The Prescription For Canada: Oil Off The Boil - BMO Capital Markets

    TORONTO, July 9 /CNW/ - The received wisdom in recent years that the
Canadian economy benefits on balance from higher oil prices, given the
country's status as a significant (and growing) net energy exporter, is in
serious need of review, according to a new report from Douglas Porter, Deputy
Chief Economist, BMO Capital Markets.
    "There is a strong case to be made that the surge in oil and gas prices
crossed the tipping point this spring from providing some economic ballast for
the domestic economy to acting as a heavy anchor," said Porter. "Even at a
time when the trade surplus on energy goods has reached an all-time high of
nearly 5 per cent of GDP, the negative hit on the prospects of Canada's major
trading partners and consumers looms much larger.
    "Some sustained moderation in oil and gas prices would be the most
positive near-term development possible for the greater good of the Canadian
economy at this stage," he stated.
    Porter notes three channels where higher energy prices become too much of
a good thing:

    -   Industry:  The surge in energy costs is first and foremost a problem
        for domestic industry, since it raises costs across the board and
        hammers growth prospects in the industrialized world. "Even the oil
        and gas sector has been unable to make much of a contribution to real
        output growth in recent years," according to Porter. "Its share of
        GDP has actually dropped significantly from its peak in the mid-90s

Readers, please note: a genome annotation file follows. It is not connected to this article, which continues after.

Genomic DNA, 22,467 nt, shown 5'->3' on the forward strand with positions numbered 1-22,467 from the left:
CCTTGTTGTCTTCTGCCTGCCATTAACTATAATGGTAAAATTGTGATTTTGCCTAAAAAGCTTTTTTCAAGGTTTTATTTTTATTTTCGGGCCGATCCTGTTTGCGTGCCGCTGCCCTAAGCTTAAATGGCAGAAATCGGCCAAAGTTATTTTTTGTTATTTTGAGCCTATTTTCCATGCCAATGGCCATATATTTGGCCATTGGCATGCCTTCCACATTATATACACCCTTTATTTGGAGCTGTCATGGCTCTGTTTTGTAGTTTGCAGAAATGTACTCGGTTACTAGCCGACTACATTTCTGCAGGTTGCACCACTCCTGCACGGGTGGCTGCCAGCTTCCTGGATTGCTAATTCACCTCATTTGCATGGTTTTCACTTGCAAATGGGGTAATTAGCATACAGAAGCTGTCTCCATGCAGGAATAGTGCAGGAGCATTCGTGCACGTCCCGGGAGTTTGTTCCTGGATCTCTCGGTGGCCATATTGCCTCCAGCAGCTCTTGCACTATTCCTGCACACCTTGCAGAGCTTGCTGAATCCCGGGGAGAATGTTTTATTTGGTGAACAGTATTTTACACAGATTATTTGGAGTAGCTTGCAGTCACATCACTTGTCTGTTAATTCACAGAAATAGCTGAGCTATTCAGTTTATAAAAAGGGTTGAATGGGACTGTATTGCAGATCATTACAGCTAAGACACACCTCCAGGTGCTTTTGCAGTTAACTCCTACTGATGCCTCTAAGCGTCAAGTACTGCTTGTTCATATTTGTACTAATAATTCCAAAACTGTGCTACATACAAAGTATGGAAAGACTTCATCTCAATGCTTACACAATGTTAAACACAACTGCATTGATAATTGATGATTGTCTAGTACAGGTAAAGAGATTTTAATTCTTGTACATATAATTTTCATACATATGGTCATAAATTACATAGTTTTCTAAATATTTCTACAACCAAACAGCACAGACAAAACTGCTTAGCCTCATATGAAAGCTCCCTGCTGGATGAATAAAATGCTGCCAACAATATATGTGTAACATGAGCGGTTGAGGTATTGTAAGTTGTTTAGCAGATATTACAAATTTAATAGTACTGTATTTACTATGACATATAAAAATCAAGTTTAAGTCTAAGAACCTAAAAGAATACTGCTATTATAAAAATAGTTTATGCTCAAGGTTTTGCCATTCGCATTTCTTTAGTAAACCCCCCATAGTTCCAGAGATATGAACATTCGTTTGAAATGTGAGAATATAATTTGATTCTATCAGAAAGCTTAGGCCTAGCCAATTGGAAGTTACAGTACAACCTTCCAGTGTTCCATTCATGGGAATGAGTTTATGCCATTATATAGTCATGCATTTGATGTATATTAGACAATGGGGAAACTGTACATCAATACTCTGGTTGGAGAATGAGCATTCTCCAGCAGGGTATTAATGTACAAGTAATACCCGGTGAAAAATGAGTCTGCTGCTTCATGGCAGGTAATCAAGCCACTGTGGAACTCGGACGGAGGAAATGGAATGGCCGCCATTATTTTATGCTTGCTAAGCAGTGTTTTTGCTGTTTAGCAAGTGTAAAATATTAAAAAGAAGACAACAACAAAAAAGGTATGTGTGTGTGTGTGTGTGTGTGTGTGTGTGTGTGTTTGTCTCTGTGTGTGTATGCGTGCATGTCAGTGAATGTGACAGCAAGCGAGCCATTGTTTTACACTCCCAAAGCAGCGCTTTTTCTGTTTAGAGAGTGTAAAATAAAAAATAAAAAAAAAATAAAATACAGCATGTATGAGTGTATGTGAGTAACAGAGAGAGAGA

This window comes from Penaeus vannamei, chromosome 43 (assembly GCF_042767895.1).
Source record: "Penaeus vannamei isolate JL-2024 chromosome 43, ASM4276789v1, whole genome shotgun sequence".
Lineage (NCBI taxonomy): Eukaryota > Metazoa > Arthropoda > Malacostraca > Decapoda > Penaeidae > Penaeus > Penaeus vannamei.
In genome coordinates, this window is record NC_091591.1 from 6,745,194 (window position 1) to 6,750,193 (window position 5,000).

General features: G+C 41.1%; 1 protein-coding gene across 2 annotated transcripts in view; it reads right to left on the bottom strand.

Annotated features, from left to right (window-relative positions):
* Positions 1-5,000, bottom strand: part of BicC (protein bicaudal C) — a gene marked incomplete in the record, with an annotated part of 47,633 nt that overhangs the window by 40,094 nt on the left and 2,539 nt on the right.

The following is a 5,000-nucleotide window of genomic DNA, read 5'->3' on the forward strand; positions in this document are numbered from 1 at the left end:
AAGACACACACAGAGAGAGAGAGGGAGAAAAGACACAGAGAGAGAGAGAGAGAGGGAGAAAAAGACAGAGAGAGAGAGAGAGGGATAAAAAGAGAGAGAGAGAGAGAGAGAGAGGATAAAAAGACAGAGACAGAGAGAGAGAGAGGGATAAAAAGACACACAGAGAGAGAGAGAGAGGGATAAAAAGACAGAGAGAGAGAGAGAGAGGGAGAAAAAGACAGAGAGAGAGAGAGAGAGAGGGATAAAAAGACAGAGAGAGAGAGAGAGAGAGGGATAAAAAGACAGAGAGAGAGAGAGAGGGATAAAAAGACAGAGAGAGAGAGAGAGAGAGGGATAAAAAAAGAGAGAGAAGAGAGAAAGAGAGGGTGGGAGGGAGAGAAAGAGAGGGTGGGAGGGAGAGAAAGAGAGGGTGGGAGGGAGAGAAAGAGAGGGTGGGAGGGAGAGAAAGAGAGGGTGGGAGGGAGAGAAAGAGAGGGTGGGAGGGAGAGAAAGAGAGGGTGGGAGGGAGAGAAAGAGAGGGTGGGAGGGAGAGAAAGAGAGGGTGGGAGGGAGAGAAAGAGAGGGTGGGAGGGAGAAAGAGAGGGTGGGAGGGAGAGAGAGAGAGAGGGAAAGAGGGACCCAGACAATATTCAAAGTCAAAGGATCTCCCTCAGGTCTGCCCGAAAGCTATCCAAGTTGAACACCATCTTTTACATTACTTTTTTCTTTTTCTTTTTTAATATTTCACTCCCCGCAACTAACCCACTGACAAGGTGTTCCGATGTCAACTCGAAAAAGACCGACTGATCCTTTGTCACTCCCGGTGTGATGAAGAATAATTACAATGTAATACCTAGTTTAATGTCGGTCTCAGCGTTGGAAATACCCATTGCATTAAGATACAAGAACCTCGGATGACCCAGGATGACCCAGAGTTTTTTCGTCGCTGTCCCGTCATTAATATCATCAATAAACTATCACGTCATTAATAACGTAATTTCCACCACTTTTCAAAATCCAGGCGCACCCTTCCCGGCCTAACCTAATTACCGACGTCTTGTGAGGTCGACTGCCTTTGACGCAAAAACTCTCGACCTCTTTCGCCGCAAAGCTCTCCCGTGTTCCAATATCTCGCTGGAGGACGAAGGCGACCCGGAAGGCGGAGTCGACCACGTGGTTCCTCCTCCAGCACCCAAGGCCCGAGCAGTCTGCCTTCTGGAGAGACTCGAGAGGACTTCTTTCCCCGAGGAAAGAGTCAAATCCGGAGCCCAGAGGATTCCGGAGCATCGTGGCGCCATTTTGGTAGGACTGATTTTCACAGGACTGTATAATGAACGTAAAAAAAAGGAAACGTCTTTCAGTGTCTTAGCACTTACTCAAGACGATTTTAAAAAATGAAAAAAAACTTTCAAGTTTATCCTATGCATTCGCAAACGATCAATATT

amid fading production of conventional oil & gas and despite rising
        oil sands output." Meanwhile, the latest charge in gasoline prices
        has taken direct aim at U.S. auto sales, which has hit Canadian
        industry hard.

    -   Consumers: The energy price spike has also landed a direct hit on
        Canadian consumer sentiment and wallets. While sentiment is still
        somewhat healthier than in the U.S., thanks to solid real wage gains
        and a much stronger job market in Canada, the sag in domestic
        confidence has also put a chill into the housing market. Plus, while
        raging gasoline prices have been hogging the headlines, natural gas
        has been quietly rising every bit as fast as crude oil in the past
        year (doubling in that period), and this will wallop household
        heating bills this winter. With many of the energy input costs for
        hydro companies on the march, it is only a matter of time before
        electricity prices also lurch higher in many provinces. Accordingly,
        total spending by Canadian households on energy likely hit an all-
        time high as a share of disposable income in the second quarter of
        about 7 per cent and looks poised to continue heading higher.

    -   Inflation: The dramatic sprint in energy costs is also finally making
        an important impact on Canadian headline inflation. After largely
        sheltering Canadians from global inflation forces for years, the
        latest Bank of Canada Business Outlook Survey revealed that companies
        are now preparing to ramp up prices, and many expect inflation to
        stay above target. The CPI report for June, due later this month,
        could hit the 3 per cent barrier, and threatens to push above the top
        end of the Bank of Canada's comfort range in the next few months.
        Also, these figures are still flattered by the 1-point GST cut at the
        start of the year, meaning the underlying inflation rate will be
        closer to 3.5 per cent.

    The complete report can be found at

For further information:

For further information: Media Contacts: Peter Scott, Toronto,, (416) 867-3996; Lucie Gosselin, Montreal,, (514) 877-8224; Laurie Grant, Vancouver,, (604) 665-7596; Internet:

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